Greenman's Occasional Organ

Ecosocialist. Syndicalist. Critical Techno-Progressive.

Thursday, April 24, 2008

Support the Teachers!

Teachers around the country are on strike today over the miserable pay deal offered by the government. They deserve the support of all other workers fighting the advance of neo-liberalism and marketisation. The teachers union, the NUT is mourning the death of its' General Secretary that happened a short while ago, but they are in militant mood. Many teachers that I have spoken to have grievances far beyond the miserable pay deal - in particular the unending tide of bureaucracy and form filling that afflicts much of the workforce in Britain under this hybrid government that is economically neo-liberal and temperamentally Stalinist.

The importance of this dispute and the education sector as an organised part of the labour (small l !) movement is shown by the hostile response of the media (some of whose wet-behind-the-ears journos seem to regard strikes as archaeological novelties from before the age of cosmopolitan consumerist indifference) and the comments of the less guarded representatives of the ruling class like the Daily Telegraph editorial staff and leading Tory back room boys - one of whom has called for the NUT to be "smashed like Thatcher smashed the miners" in order to open the way to the sunlit uplands of a fragmented, part-privatised education system primarily serving the interests of corporations and the right-wing individualist elements of the middle class.

A sweep of the Brit blogosphere on the issue also reveals the deep current of hatred and authoritarianism that runs barely concealed beneath the surface of Jeremy Clarkson land. Whatever working people do that annoys some of these right wing reactionary bloggers has a good chance of being a positive thing in my book.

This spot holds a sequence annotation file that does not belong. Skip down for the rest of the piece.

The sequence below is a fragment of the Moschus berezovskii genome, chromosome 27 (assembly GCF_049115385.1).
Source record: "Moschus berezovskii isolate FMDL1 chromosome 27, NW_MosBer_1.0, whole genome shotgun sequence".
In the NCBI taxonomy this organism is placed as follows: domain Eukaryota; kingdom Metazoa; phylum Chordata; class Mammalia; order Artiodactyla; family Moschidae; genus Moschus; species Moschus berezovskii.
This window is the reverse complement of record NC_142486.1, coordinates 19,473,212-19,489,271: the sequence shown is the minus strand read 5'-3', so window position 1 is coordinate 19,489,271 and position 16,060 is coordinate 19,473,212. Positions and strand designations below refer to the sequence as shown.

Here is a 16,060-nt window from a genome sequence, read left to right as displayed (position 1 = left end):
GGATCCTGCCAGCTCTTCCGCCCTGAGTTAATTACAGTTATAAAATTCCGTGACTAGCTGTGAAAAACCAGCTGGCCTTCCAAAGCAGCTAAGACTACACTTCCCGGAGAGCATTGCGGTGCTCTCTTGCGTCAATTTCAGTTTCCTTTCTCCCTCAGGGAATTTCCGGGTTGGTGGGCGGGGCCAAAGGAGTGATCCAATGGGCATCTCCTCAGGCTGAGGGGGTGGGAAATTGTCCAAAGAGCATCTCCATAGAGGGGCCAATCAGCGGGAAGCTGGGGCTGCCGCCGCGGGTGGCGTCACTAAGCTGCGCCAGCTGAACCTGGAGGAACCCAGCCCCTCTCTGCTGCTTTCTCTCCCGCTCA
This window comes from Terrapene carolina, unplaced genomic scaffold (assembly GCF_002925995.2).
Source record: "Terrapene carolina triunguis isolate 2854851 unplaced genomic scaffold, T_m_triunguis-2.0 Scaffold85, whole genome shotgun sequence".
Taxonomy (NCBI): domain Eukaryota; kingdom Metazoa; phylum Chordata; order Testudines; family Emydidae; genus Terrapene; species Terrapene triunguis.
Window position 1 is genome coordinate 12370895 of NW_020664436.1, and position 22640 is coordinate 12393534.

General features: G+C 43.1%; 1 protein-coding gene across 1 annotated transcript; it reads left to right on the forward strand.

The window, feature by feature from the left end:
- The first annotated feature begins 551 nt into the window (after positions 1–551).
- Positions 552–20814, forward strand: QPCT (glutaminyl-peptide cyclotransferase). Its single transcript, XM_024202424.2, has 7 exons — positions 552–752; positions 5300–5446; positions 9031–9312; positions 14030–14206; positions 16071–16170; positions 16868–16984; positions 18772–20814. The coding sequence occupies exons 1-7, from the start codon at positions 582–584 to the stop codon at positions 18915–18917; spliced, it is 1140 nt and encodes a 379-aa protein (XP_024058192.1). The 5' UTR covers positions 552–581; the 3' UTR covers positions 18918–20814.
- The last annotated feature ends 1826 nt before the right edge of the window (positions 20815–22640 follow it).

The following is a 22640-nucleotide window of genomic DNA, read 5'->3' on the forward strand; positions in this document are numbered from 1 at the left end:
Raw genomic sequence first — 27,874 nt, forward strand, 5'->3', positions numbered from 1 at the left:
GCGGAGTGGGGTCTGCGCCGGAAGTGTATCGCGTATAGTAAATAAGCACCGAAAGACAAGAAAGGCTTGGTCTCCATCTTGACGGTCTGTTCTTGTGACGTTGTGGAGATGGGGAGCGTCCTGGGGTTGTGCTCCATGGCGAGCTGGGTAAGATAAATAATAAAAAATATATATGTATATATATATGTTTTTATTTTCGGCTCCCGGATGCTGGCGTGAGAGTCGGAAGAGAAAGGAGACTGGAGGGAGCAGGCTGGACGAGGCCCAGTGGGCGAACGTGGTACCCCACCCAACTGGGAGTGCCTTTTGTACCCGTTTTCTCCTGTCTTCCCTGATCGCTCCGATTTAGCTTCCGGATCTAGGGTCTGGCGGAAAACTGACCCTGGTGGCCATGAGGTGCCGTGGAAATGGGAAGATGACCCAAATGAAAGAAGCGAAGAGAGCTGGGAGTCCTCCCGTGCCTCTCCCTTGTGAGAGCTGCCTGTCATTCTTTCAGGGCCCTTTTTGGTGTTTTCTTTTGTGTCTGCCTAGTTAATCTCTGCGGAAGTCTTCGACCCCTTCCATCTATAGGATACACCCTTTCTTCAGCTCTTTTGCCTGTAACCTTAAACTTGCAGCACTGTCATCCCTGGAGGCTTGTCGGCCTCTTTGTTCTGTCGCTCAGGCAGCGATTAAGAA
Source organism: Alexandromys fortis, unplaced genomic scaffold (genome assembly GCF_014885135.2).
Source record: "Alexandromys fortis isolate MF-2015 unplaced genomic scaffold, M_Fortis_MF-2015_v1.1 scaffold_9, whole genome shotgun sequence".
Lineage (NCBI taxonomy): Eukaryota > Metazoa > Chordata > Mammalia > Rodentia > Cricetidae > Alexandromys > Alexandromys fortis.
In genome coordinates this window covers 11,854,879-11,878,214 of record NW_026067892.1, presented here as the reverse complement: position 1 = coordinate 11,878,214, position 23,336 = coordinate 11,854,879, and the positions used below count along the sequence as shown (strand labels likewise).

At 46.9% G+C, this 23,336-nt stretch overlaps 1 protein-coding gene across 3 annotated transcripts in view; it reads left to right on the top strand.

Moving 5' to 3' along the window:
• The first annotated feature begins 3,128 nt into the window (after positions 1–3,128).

Beyond this defensive action on behalf of the teachers is the need for a vision of an education system that meets the needs of young people and helps integrate them into a caring and progressive society, rather than treats them as little more than production units and statistics. We need an education system that is a co-operative endeavour between students, teachers and the wider community, not one that is chiefly about churning out dubious data to cover the government of the day's political back. Young people are not lumps of wood to be shaped impersonally into "competitors" in the global marketplace, they are human beings. The fact that the human needs of young people - for companionship, love, goals, common purpose, identity, belonging - are often not being met in the home, in society or in the target-terrorised education setting is one of the main factors in the social problems faced in many parts of Britain. These are the social problems about which all the media and politicians love to alternately wring their hands and sound off about (usually ineffective) crack-downs. The irony is that if those working at the coalface of education, youth and social issues and the young people themselves were consulted in a meaningful way then solutions to many of the educational and social issues affecting young people in this country would become clear very rapidly. The problem is that those solutions would not fit into the neo-liberal economic straitjacket that has been accepted across the political establishment. The tragedy lies in the widespread belief that as Thatcher said "There Is No Alternative", and the opportunity lies in the likelihood that in the bleak economic times to come this belief will be tested to destruction.

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